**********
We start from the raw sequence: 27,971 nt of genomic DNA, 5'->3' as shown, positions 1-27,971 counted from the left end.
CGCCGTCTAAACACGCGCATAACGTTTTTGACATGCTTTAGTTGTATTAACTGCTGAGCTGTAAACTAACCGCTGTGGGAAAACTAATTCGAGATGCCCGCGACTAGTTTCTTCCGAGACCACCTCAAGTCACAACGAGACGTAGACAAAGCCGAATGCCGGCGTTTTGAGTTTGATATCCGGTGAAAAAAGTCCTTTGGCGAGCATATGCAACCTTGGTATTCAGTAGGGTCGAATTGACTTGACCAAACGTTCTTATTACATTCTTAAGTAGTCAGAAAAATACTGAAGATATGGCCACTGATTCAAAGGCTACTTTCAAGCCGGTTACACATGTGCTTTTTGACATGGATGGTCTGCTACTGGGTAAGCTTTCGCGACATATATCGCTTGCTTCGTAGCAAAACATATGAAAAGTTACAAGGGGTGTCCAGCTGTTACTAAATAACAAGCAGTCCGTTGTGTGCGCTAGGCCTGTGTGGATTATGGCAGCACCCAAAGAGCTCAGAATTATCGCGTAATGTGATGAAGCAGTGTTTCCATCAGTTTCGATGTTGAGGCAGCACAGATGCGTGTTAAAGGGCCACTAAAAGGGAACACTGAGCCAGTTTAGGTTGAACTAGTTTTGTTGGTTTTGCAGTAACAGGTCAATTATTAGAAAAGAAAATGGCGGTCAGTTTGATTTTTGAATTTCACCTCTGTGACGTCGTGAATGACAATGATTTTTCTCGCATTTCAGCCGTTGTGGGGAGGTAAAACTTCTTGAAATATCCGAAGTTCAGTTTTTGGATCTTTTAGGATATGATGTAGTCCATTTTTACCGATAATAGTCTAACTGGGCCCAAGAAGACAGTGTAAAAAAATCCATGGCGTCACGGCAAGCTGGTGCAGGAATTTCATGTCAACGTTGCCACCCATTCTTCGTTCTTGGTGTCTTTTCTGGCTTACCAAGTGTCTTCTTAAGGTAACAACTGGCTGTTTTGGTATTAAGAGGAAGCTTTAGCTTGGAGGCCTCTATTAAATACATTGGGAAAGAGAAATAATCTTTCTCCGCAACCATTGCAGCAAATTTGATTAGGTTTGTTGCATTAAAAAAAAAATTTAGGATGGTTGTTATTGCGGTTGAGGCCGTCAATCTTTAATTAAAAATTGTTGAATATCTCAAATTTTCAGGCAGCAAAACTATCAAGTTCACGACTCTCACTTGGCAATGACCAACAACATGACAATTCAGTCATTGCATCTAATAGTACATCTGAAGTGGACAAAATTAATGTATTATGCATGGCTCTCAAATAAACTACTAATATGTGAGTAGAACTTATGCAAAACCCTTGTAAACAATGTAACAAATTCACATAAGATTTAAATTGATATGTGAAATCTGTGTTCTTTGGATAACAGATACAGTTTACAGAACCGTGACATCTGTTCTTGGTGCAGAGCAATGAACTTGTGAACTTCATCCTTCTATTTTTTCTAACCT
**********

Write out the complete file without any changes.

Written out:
We start from the raw sequence: 27,971 nt of genomic DNA, 5'->3' as shown, positions 1-27,971 counted from the left end.
CGCCGTCTAAACACGCGCATAACGTTTTTGACATGCTTTAGTTGTATTAACTGCTGAGCTGTAAACTAACCGCTGTGGGAAAACTAATTCGAGATGCCCGCGACTAGTTTCTTCCGAGACCACCTCAAGTCACAACGAGACGTAGACAAAGCCGAATGCCGGCGTTTTGAGTTTGATATCCGGTGAAAAAAGTCCTTTGGCGAGCATATGCAACCTTGGTATTCAGTAGGGTCGAATTGACTTGACCAAACGTTCTTATTACATTCTTAAGTAGTCAGAAAAATACTGAAGATATGGCCACTGATTCAAAGGCTACTTTCAAGCCGGTTACACATGTGCTTTTTGACATGGATGGTCTGCTACTGGGTAAGCTTTCGCGACATATATCGCTTGCTTCGTAGCAAAACATATGAAAAGTTACAAGGGGTGTCCAGCTGTTACTAAATAACAAGCAGTCCGTTGTGTGCGCTAGGCCTGTGTGGATTATGGCAGCACCCAAAGAGCTCAGAATTATCGCGTAATGTGATGAAGCAGTGTTTCCATCAGTTTCGATGTTGAGGCAGCACAGATGCGTGTTAAAGGGCCACTAAAAGGGAACACTGAGCCAGTTTAGGTTGAACTAGTTTTGTTGGTTTTGCAGTAACAGGTCAATTATTAGAAAAGAAAATGGCGGTCAGTTTGATTTTTGAATTTCACCTCTGTGACGTCGTGAATGACAATGATTTTTCTCGCATTTCAGCCGTTGTGGGGAGGTAAAACTTCTTGAAATATCCGAAGTTCAGTTTTTGGATCTTTTAGGATATGATGTAGTCCATTTTTACCGATAATAGTCTAACTGGGCCCAAGAAGACAGTGTAAAAAAATCCATGGCGTCACGGCAAGCTGGTGCAGGAATTTCATGTCAACGTTGCCACCCATTCTTCGTTCTTGGTGTCTTTTCTGGCTTACCAAGTGTCTTCTTAAGGTAACAACTGGCTGTTTTGGTATTAAGAGGAAGCTTTAGCTTGGAGGCCTCTATTAAATACATTGGGAAAGAGAAATAATCTTTCTCCGCAACCATTGCAGCAAATTTGATTAGGTTTGTTGCATTAAAAAAAAAATTTAGGATGGTTGTTATTGCGGTTGAGGCCGTCAATCTTTAATTAAAAATTGTTGAATATCTCAAATTTTCAGGCAGCAAAACTATCAAGTTCACGACTCTCACTTGGCAATGACCAACAACATGACAATTCAGTCATTGCATCTAATAGTACATCTGAAGTGGACAAAATTAATGTATTATGCATGGCTCTCAAATAAACTACTAATATGTGAGTAGAACTTATGCAAAACCCTTGTAAACAATGTAACAAATTCACATAAGATTTAAATTGATATGTGAAATCTGTGTTCTTTGGATAACAGATACAGTTTACAGAACCGTGACATCTGTTCTTGGTGCAGAGCAATGAACTTGTGAACTTCATCCTTCTATTTTTTCTAACCT